The Technical Details Behind Sony’s Project Morpheus VR Headset

Sony have jumped into the VR headset arena with both feet, announcing their VR headset, dubbed Project Morpheus. There were some fascinating details to the approach they took during development and their thoughts on what helps to immerse a player in the virtual worlds.

There were also a bunch of technical details about the developer hit and design of the device, which we’ve summed for you:

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  • The current dev kit has a 5″ 1080p LCD display (960×1080 per eye) with 90 degree field of view. This is not final.
  • Head tracking runs at 1000Hz within a 3 meter volume and through 360 degrees, facilitated by the PlayStation Camera and LED lights alongside an accelerometer and gyroscope.
  • The PS Camera can track both your head and any DS4 or PS Move controllers at the same time.
  • It is wired, using HDMI and USB to connect to the PS4, though they’re looking at wireless solutions.
  • The social screen feature allows the game image to be shared on an external TV, so that others can witness and join in.
  • The unique design sits higher on your head, in such a way that the display itself doesn’t put pressure on your nose and allows air to circulate.
  • It will accomodate those who wear glasses.
  • The prototype allows for you to use your own headphones, which you can plug into the headset, for it to process the 3D audio.

ProjectMorpheus-960-5

Sources: Eurogamer, Engadget, The Verge

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31 Comments

  1. Nobody does sleek looking devices as well as Sony. I said god damn when I first saw the device.

    I’m gonna go ahead and say it will be fairly successful in pushing VR into the mainstream and more casual audience.

    Mark my words.

    • “Nobody does sleek looking devices as well as Sony. I said god damn when I first saw the device.”

      Apple.

      • ”Apple.”

        Banana.

      • Apple make good looking devices, but not as good looking as Sonys.

      • It is, of course, a matter of opinion. Just happens in this case that your opinion is wrong and I’m certain that the vast majority of the rest of the design community would agree.

  2. Wired? No thanks. Also there is only one HDMI out on a ps4 so I’m expected to keep swapping the cable, on a port that apparently had issues at launch, and plug a separate USB in at the front? Perhaps when it’s a commercially available they plan to release a revision of the PS4 with 2 HDMI out ports and a rear USB port, which they should’ve had in the first place IMHO.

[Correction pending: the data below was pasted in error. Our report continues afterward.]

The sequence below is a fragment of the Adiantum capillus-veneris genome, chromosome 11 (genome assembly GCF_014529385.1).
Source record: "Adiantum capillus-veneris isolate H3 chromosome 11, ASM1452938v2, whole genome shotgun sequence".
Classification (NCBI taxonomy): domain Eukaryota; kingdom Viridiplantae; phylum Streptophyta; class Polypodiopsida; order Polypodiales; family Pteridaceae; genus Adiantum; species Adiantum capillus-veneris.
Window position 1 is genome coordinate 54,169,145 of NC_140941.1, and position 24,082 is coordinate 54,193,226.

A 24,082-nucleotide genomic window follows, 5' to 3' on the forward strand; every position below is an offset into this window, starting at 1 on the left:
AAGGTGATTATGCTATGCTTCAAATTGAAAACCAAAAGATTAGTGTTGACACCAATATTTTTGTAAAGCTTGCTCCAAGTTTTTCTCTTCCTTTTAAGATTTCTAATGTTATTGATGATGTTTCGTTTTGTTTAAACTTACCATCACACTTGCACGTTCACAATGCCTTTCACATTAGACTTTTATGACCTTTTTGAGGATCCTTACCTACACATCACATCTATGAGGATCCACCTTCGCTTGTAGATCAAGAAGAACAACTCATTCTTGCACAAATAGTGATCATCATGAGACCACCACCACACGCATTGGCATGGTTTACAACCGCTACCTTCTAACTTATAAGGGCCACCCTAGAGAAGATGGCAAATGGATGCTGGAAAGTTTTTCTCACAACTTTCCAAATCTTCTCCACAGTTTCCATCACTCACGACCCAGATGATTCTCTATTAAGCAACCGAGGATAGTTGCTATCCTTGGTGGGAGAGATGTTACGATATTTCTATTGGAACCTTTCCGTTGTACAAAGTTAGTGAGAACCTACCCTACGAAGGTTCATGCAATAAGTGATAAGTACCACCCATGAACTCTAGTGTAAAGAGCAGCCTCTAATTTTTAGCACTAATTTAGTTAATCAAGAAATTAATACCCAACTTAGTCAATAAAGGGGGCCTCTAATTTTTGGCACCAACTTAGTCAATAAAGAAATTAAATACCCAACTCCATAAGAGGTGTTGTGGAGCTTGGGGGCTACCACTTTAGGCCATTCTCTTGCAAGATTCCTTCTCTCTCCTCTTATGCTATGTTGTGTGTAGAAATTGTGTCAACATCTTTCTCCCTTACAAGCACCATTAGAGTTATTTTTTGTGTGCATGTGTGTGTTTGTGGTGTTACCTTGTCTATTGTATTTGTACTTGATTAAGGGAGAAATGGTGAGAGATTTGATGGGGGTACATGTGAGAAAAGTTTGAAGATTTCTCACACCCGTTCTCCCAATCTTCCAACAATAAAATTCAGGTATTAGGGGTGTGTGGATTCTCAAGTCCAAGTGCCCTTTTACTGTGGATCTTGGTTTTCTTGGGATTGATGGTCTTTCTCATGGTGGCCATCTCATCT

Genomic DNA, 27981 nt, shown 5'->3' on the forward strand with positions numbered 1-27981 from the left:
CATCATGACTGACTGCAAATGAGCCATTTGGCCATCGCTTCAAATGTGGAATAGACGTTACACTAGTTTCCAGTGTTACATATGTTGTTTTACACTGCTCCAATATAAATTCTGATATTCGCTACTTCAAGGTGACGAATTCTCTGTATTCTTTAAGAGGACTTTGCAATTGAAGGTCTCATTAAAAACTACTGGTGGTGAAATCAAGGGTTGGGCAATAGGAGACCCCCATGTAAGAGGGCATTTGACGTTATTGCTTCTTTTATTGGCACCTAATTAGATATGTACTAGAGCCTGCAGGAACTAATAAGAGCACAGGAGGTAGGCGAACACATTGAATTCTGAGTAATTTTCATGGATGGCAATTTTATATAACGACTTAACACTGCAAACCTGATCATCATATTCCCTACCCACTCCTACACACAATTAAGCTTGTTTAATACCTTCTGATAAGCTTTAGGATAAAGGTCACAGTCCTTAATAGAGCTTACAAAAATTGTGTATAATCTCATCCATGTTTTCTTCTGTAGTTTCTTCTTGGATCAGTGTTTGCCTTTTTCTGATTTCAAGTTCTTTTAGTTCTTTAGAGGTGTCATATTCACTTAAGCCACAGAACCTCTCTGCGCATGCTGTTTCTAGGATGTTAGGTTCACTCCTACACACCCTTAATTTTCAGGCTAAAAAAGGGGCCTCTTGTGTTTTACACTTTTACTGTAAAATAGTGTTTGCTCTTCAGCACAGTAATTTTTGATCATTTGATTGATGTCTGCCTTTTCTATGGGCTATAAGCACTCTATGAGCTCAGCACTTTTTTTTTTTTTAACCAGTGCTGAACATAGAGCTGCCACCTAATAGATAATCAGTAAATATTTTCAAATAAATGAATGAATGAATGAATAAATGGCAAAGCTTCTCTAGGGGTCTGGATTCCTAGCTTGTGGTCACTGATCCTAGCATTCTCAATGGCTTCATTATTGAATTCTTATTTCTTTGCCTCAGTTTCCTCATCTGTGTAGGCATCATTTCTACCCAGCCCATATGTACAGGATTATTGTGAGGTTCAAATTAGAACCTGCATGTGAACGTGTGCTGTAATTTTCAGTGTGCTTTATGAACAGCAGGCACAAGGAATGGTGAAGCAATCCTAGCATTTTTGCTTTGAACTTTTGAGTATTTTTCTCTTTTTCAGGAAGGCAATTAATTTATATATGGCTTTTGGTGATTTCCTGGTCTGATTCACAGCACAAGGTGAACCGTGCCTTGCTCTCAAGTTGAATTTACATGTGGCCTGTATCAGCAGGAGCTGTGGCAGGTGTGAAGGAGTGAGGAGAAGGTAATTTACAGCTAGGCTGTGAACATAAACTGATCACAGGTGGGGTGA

Also surprised at the lack of integrated speakers/headphones. No idea how this would work with my Sennheiser headphones/modmic setup either, would they sit under/over it, and what about its longish cable dangling about?

    Dunno, it’s a neat concept but not sure it’ll ever appeal to me in its current form.

    • My supposition is that it’s connected via an HDMI switch/splitter that sends a signal to the headset and another signal to the TV.

      They’re not dumb enough to require you to constantly unplug it!

      • They were dumb enough to omit a rear USB port for those of us who use USB driven audio/mic solutions so I wouldn’t put anything past them.

        Whilst I’m on the subject of hardware, hey Sony, where the hell is my official dual shock charging station I ordered months ago?! There have been none in stock anywhere and they don’t seem too bothered about supplying any. Great move when your controllers have less battery life in them than a dead AAA!

    • Thinking about it with the sharing to TV feature that suggests some kind of HDMI pass through, though I wonder what implications that has for HDCP etc.

  3. Looks… interesting. I feel a bit cynical, but then I was about Oculus Rift and that seems to be going going brilliantly. This looks a long way from release, I can imagine the headset being wireless with build in headphones and a more distinctive PlayStation design when it’s for sale. I’d like to see vouchers for at least 25% off office swivel chairs included with the headset.

    • I was extremely skeptical of this recent VR push until I got to mess around with an early prototype Oculus Rift that a guy brought into our practice. Admittedly, they were selling it as an architectural tool, so I was wandering around a rather bland master plan in central London, but the technology was mightily impressive and that was at pretty poor resolution and movement latency. They’d even connected a DS3 for navigation, so I could definitely see the implications for gaming.

      For me, it all depends on which developers take up the tech, the pricing strategy and how convincing the actual kit is before VR will become anything more than a peripheral for the gaming community in general.

  4. Sounds like a lot of devices needed. Camera, controller, headset, vr headset. You’re gonna need a pretty undisturbed place to use it. Just cannot see it being successful. This isn’t what the masses want.